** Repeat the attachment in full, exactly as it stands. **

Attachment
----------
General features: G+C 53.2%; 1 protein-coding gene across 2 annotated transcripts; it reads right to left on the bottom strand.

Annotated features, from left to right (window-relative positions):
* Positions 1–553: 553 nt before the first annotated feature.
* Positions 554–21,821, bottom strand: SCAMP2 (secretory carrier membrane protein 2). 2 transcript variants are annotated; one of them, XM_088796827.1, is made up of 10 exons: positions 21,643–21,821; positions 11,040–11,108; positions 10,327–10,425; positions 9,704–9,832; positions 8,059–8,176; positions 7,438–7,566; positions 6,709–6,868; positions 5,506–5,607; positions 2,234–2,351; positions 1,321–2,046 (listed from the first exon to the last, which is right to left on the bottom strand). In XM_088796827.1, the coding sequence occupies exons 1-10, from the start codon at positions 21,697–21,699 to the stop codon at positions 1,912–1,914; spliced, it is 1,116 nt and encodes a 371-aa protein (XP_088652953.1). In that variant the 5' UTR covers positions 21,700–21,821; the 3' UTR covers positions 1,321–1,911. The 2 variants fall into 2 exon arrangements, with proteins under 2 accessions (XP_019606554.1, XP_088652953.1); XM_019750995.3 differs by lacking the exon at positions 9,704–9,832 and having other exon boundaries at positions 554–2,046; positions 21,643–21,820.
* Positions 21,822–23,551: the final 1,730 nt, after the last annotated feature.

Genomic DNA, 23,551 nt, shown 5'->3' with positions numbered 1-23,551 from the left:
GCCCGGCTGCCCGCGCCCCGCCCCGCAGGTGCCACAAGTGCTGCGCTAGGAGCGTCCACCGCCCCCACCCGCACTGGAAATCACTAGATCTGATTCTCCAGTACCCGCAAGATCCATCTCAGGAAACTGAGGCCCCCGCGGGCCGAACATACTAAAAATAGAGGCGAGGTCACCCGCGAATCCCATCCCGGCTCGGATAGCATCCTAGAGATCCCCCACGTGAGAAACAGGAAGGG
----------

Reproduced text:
General features: G+C 53.2%; 1 protein-coding gene across 2 annotated transcripts; it reads right to left on the bottom strand.

Annotated features, from left to right (window-relative positions):
* Positions 1–553: 553 nt before the first annotated feature.
* Positions 554–21,821, bottom strand: SCAMP2 (secretory carrier membrane protein 2). 2 transcript variants are annotated; one of them, XM_088796827.1, is made up of 10 exons: positions 21,643–21,821; positions 11,040–11,108; positions 10,327–10,425; positions 9,704–9,832; positions 8,059–8,176; positions 7,438–7,566; positions 6,709–6,868; positions 5,506–5,607; positions 2,234–2,351; positions 1,321–2,046 (listed from the first exon to the last, which is right to left on the bottom strand). In XM_088796827.1, the coding sequence occupies exons 1-10, from the start codon at positions 21,697–21,699 to the stop codon at positions 1,912–1,914; spliced, it is 1,116 nt and encodes a 371-aa protein (XP_088652953.1). In that variant the 5' UTR covers positions 21,700–21,821; the 3' UTR covers positions 1,321–1,911. The 2 variants fall into 2 exon arrangements, with proteins under 2 accessions (XP_019606554.1, XP_088652953.1); XM_019750995.3 differs by lacking the exon at positions 9,704–9,832 and having other exon boundaries at positions 554–2,046; positions 21,643–21,820.
* Positions 21,822–23,551: the final 1,730 nt, after the last annotated feature.

Genomic DNA, 23,551 nt, shown 5'->3' with positions numbered 1-23,551 from the left:
GCCCGGCTGCCCGCGCCCCGCCCCGCAGGTGCCACAAGTGCTGCGCTAGGAGCGTCCACCGCCCCCACCCGCACTGGAAATCACTAGATCTGATTCTCCAGTACCCGCAAGATCCATCTCAGGAAACTGAGGCCCCCGCGGGCCGAACATACTAAAAATAGAGGCGAGGTCACCCGCGAATCCCATCCCGGCTCGGATAGCATCCTAGAGATCCCCCACGTGAGAAACAGGAAGGG